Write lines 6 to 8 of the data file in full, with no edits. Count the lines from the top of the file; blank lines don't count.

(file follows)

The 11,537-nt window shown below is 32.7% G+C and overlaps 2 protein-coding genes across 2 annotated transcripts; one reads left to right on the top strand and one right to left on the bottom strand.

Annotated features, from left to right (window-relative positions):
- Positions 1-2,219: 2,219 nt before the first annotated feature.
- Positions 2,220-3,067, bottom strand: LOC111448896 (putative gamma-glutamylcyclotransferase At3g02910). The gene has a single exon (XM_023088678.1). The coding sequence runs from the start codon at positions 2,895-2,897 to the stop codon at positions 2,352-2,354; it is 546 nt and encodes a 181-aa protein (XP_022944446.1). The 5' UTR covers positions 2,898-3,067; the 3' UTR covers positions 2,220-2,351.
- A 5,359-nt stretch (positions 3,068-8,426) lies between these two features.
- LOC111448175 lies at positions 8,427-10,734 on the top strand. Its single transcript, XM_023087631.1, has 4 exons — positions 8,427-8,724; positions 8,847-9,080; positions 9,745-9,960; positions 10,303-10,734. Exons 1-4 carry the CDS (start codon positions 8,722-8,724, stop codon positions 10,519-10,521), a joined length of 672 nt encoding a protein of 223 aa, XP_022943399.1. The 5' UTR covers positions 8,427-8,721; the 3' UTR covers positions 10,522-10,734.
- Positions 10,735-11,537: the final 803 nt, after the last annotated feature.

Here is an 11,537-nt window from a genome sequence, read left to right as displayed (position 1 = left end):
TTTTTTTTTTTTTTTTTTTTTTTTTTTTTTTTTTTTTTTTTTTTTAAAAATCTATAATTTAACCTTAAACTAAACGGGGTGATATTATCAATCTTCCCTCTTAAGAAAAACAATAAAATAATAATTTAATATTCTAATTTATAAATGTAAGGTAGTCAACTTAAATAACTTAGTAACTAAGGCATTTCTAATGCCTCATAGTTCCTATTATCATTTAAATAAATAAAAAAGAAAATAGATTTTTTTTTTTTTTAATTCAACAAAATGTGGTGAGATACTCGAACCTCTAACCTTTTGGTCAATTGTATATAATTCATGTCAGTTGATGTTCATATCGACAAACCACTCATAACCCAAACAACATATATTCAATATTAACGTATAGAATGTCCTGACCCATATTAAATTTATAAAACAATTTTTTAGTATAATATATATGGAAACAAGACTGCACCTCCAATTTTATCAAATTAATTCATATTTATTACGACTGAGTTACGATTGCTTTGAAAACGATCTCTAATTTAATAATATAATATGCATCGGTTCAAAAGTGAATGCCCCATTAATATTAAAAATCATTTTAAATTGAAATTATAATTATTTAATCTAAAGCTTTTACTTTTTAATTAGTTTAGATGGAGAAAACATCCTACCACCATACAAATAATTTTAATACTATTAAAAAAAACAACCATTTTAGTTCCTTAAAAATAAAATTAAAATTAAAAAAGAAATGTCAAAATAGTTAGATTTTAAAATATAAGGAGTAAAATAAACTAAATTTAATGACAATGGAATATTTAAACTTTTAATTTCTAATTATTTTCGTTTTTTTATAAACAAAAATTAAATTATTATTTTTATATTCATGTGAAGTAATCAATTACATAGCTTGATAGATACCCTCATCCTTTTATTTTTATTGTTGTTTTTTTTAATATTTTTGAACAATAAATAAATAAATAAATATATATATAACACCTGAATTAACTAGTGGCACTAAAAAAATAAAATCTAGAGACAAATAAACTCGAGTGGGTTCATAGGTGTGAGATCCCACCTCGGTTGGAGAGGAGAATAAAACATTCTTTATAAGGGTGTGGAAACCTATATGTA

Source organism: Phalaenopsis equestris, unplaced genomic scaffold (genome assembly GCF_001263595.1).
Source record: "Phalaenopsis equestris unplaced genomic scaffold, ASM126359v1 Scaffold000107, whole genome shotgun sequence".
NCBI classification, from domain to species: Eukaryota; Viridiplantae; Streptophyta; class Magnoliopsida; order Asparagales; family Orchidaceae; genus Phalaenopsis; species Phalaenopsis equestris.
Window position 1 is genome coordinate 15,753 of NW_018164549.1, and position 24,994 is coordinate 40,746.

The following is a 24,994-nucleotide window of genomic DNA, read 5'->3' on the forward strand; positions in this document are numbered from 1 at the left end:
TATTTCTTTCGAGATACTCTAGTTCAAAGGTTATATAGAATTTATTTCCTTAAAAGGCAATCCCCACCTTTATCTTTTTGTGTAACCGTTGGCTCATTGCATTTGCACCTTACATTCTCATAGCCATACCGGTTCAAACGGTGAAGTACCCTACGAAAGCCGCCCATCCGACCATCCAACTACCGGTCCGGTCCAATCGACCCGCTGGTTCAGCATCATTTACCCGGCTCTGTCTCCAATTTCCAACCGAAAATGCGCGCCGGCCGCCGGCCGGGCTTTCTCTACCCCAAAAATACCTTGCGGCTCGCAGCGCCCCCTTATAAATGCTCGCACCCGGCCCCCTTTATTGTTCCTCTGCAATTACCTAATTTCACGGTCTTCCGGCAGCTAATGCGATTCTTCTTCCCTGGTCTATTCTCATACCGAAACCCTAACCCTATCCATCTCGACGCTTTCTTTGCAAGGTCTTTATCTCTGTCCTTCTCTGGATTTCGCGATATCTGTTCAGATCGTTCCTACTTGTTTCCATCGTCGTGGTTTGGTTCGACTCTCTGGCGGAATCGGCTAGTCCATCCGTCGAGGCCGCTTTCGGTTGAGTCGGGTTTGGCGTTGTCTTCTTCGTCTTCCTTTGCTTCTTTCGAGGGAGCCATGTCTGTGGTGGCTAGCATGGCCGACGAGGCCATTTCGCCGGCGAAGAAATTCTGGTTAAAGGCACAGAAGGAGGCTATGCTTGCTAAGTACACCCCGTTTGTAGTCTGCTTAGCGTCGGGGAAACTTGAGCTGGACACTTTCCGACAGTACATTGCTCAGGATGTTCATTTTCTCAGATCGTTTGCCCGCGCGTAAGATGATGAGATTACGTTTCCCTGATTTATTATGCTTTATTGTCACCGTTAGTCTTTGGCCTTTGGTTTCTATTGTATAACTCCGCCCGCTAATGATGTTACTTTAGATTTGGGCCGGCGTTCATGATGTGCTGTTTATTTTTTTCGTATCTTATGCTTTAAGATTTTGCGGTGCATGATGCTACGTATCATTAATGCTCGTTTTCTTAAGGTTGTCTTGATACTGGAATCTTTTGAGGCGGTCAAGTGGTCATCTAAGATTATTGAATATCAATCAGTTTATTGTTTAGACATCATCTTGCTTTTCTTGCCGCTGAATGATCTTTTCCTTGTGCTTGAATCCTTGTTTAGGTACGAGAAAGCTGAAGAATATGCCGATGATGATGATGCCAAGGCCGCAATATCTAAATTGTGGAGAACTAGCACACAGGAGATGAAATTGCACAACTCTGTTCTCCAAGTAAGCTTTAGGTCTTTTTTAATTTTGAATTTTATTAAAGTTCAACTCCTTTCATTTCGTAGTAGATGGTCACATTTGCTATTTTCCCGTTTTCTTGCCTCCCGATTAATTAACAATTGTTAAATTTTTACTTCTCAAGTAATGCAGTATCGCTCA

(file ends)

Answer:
- LOC111448175 lies at positions 8,427-10,734 on the top strand. Its single transcript, XM_023087631.1, has 4 exons — positions 8,427-8,724; positions 8,847-9,080; positions 9,745-9,960; positions 10,303-10,734. Exons 1-4 carry the CDS (start codon positions 8,722-8,724, stop codon positions 10,519-10,521), a joined length of 672 nt encoding a protein of 223 aa, XP_022943399.1. The 5' UTR covers positions 8,427-8,721; the 3' UTR covers positions 10,522-10,734.
- Positions 10,735-11,537: the final 803 nt, after the last annotated feature.

Here is an 11,537-nt window from a genome sequence, read left to right as displayed (position 1 = left end):